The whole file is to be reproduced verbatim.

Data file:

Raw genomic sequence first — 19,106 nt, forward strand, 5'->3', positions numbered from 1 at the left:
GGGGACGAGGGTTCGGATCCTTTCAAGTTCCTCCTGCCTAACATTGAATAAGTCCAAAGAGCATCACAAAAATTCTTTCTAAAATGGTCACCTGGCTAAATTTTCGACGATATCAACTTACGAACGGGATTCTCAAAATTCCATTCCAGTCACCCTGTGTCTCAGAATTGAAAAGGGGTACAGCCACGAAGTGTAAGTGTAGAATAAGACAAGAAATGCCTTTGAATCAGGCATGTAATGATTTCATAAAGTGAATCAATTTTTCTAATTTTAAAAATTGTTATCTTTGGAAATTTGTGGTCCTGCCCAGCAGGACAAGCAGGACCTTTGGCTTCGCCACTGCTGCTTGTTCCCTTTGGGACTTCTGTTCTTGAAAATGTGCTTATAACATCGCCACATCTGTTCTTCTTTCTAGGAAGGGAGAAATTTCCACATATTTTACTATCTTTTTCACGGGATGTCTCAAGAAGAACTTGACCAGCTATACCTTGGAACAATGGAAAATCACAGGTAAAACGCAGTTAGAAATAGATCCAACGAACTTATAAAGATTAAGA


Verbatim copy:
Raw genomic sequence first — 19,106 nt, forward strand, 5'->3', positions numbered from 1 at the left:
GGGGACGAGGGTTCGGATCCTTTCAAGTTCCTCCTGCCTAACATTGAATAAGTCCAAAGAGCATCACAAAAATTCTTTCTAAAATGGTCACCTGGCTAAATTTTCGACGATATCAACTTACGAACGGGATTCTCAAAATTCCATTCCAGTCACCCTGTGTCTCAGAATTGAAAAGGGGTACAGCCACGAAGTGTAAGTGTAGAATAAGACAAGAAATGCCTTTGAATCAGGCATGTAATGATTTCATAAAGTGAATCAATTTTTCTAATTTTAAAAATTGTTATCTTTGGAAATTTGTGGTCCTGCCCAGCAGGACAAGCAGGACCTTTGGCTTCGCCACTGCTGCTTGTTCCCTTTGGGACTTCTGTTCTTGAAAATGTGCTTATAACATCGCCACATCTGTTCTTCTTTCTAGGAAGGGAGAAATTTCCACATATTTTACTATCTTTTTCACGGGATGTCTCAAGAAGAACTTGACCAGCTATACCTTGGAACAATGGAAAATCACAGGTAAAACGCAGTTAGAAATAGATCCAACGAACTTATAAAGATTAAGA